In 2016, we saw startups of all shapes and sizes migrate to Amazon Web Services (AWS). In true Amazon fashion, we dived a little deeper into our data to take a look why. Here are five startups we invited from China, India, Israel, and the US to share 100 words on their migration.

  • AWS knows what market leaders want
    Maybe it’s luck, maybe it’s experience. We’d love to believe that Houzz fell for the latter. Houzz is a US-based platform for home remodeling and design. It’s a place to find the right design and contact the best construction professionals. With a community of 40 million homeowners, home design enthusiasts, and home improvement professionals, Houzz is a leader in their field, who wants to partner with a leader in the cloud. In 2016, Houzz needed additional scale and we had 70 services ready for them to cherry-pick from.Architecting, infrastructure, build… we have their back, and our services are always the most updated (without the delays and the noise).
  • AWS helps startups expand internationally easily
    The AWS footprint is worldwide across 16 geographical regions and 42 Availability Zones. And that’s exactly what Ibibo Group wanted to leverage when they migrated to AWS. Ibibo is India’s largest online travel group with services ranging from hotel booking, to bus ticketing, and to vehicle tracking and car sharing. With over three million unique users transacting every month, Ibibo migrated to AWS to take advantage of our breadth of services as they continue to expand their business internationally.A worldwide travel group like Ibibo needs a universal cloud provider that’s strong and reliable in every region.
  • AWS helps scale the freshest ideas
    For example, China’s largest e-commerce platform that imports fresh fruit products from all around the world. Fruitday took a risk back in 2015 and launched its app to try and grow its traditional fruit retail business. Within a year, they scaled to over 10 million users and grew 100%. Fruitday decided to migrate to AWS last year for our reliability, customer service, and ability to help them optimize their unique supply chain needs seamlessly.We scale when there’s demand and growth – our flexibility is always in-season.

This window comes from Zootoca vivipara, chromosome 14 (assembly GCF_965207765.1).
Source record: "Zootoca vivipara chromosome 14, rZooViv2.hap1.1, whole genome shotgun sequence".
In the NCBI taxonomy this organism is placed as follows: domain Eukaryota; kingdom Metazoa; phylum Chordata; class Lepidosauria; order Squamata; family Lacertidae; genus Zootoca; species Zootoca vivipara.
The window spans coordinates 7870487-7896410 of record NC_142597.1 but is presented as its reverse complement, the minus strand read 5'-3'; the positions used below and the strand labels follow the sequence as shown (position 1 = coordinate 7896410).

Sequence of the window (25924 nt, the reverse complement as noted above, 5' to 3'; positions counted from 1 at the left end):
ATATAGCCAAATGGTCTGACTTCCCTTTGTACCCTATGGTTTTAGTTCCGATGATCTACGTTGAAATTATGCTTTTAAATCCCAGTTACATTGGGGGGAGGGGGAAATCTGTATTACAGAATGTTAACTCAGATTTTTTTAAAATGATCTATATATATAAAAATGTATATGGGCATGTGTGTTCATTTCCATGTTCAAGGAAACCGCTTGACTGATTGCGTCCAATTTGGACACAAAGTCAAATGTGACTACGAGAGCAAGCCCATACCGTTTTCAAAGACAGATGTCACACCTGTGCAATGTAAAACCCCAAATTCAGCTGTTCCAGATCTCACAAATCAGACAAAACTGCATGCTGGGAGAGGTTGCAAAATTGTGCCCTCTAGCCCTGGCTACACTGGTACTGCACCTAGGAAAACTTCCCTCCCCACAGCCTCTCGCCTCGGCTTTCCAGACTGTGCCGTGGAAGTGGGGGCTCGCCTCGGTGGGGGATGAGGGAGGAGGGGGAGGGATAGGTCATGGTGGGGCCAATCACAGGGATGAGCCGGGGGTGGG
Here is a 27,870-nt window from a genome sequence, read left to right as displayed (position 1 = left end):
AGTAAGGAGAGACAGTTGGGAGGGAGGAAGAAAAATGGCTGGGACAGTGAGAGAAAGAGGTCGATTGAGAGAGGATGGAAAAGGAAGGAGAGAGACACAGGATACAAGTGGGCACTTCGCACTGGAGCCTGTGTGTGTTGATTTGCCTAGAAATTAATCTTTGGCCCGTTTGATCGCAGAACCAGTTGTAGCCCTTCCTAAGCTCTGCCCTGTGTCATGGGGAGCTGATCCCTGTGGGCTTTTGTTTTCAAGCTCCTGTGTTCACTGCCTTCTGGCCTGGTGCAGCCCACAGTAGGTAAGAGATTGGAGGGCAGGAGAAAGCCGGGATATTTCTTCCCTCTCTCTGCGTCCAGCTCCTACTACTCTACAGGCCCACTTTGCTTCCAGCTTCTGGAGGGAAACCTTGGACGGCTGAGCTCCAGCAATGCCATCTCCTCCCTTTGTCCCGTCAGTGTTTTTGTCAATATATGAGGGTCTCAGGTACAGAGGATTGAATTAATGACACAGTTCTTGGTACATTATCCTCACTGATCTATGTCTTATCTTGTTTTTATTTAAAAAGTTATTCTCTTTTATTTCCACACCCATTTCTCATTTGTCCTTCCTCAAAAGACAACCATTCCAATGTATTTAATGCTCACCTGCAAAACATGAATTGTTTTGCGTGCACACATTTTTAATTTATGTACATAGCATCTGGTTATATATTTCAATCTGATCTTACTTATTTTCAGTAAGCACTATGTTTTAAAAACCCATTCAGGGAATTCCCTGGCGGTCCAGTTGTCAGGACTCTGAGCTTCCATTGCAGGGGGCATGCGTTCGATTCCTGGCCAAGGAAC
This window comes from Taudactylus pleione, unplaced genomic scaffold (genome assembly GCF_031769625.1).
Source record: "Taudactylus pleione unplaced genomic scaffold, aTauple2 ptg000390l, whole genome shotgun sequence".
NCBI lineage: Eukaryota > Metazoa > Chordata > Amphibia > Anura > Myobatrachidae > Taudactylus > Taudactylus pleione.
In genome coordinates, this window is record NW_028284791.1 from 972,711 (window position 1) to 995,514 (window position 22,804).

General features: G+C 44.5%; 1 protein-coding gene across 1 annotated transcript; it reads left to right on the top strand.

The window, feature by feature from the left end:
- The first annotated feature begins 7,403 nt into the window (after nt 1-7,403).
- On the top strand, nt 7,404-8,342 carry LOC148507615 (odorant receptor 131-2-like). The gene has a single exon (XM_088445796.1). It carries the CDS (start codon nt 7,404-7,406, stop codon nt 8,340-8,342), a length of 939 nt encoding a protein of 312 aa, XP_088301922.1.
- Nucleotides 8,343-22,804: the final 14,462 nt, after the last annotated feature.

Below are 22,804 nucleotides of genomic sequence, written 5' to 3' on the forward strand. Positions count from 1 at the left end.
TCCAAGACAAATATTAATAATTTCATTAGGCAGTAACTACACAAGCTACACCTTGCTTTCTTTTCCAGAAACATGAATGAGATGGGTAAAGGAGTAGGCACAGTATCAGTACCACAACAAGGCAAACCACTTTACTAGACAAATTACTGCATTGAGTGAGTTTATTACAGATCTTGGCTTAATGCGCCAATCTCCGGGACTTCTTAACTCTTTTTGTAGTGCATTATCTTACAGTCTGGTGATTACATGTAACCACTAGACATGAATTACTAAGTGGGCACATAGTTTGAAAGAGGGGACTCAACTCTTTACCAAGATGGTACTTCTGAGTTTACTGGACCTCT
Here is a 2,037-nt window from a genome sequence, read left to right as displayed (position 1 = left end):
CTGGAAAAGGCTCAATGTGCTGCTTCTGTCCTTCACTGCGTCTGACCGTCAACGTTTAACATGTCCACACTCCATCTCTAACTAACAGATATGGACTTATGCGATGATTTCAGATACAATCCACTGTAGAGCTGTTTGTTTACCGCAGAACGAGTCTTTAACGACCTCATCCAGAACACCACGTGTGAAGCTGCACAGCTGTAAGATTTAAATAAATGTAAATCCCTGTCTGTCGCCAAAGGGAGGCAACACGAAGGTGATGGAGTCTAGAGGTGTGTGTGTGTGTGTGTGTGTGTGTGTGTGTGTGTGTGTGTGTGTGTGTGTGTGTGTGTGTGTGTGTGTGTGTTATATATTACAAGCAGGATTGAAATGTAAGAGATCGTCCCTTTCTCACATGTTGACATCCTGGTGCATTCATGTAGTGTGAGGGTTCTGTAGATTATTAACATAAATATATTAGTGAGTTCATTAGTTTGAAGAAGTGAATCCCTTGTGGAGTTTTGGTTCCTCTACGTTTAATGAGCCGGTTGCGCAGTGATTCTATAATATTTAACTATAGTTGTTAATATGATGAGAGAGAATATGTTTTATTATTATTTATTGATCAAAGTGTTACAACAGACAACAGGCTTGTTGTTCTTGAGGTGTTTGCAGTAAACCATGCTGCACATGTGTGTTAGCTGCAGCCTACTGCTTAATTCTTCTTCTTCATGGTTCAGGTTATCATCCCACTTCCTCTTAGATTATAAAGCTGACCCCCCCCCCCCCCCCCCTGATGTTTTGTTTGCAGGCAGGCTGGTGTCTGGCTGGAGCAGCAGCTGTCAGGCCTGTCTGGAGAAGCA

• AWS saves you money
    Seeking Alpha
    is a platform for investment research that is crowdsourced by investors and industry experts. With four million registered users, seven million unique monthly visitors, and a vast coverage of stocks, asset classes, and ETFs, Seeking Alpha enjoys our pay-per-use scheme to lower costs. Whether it’s a new moderator’s profile or 6,000 daily comments, you use (and pay) for what you need. No long-term contracts or upfront comments. We make sure our startups are operating efficiently and, more importantly, cost-effectively.Trust the finance guy to know: AWS makes sense financially.
  • AWS is easy to use
    The smart folks over at the brain-training company tend to think so. Lumos Labs (you might be more familiar with their product Lumosity) is a US-based company used by 85 million people worldwide. Their 25+ brain games challenge their users’ memory, attention, flexibility, speed of processing, and problem solving. Lumos Labs leveraged some of the innovative services of AWS like Amazon Redshift to find the simplest solutions.With all that brain training, no wonder they thought migrating over was a no-brainer.

And there we have it. Five top startups around the world that migrated to AWS to solve very different problems. Technologically, they picked us due to our ease of use, cost-effectiveness, and scalability. Business-wise, they picked us because we understand the needs of global industry leaders.

But regardless of whichever reason above, we know our customers truly love us because we always put them first. AWS continuously strives to serve all of our customers by pushing the envelope to innovate on their behalf. When you have a need, we strive to provide a service that meets that need for you. And that’s why we’re excited to walk alongside you, through your journey in the clouds.